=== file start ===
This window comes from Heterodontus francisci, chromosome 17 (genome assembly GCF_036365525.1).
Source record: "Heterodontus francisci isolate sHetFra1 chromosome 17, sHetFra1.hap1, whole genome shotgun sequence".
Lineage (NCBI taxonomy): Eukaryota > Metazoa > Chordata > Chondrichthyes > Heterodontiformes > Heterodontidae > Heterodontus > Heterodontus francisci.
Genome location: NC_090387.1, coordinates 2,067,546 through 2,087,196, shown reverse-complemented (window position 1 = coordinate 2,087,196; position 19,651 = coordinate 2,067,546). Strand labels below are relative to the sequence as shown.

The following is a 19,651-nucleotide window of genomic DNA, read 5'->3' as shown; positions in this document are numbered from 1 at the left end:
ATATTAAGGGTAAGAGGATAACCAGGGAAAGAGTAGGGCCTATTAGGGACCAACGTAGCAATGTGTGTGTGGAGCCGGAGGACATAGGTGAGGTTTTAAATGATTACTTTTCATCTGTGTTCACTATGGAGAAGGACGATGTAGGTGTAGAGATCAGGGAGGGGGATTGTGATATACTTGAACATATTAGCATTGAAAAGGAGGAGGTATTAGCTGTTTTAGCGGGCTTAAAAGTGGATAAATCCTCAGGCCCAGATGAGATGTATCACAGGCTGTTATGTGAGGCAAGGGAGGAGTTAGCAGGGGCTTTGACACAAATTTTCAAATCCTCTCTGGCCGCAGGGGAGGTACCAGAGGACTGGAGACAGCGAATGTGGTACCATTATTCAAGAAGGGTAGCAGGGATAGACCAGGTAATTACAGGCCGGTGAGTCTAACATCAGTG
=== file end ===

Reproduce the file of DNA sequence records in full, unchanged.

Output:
This window comes from Heterodontus francisci, chromosome 17 (genome assembly GCF_036365525.1).
Source record: "Heterodontus francisci isolate sHetFra1 chromosome 17, sHetFra1.hap1, whole genome shotgun sequence".
Lineage (NCBI taxonomy): Eukaryota > Metazoa > Chordata > Chondrichthyes > Heterodontiformes > Heterodontidae > Heterodontus > Heterodontus francisci.
Genome location: NC_090387.1, coordinates 2,067,546 through 2,087,196, shown reverse-complemented (window position 1 = coordinate 2,087,196; position 19,651 = coordinate 2,067,546). Strand labels below are relative to the sequence as shown.

The following is a 19,651-nucleotide window of genomic DNA, read 5'->3' as shown; positions in this document are numbered from 1 at the left end:
ATATTAAGGGTAAGAGGATAACCAGGGAAAGAGTAGGGCCTATTAGGGACCAACGTAGCAATGTGTGTGTGGAGCCGGAGGACATAGGTGAGGTTTTAAATGATTACTTTTCATCTGTGTTCACTATGGAGAAGGACGATGTAGGTGTAGAGATCAGGGAGGGGGATTGTGATATACTTGAACATATTAGCATTGAAAAGGAGGAGGTATTAGCTGTTTTAGCGGGCTTAAAAGTGGATAAATCCTCAGGCCCAGATGAGATGTATCACAGGCTGTTATGTGAGGCAAGGGAGGAGTTAGCAGGGGCTTTGACACAAATTTTCAAATCCTCTCTGGCCGCAGGGGAGGTACCAGAGGACTGGAGACAGCGAATGTGGTACCATTATTCAAGAAGGGTAGCAGGGATAGACCAGGTAATTACAGGCCGGTGAGTCTAACATCAGTG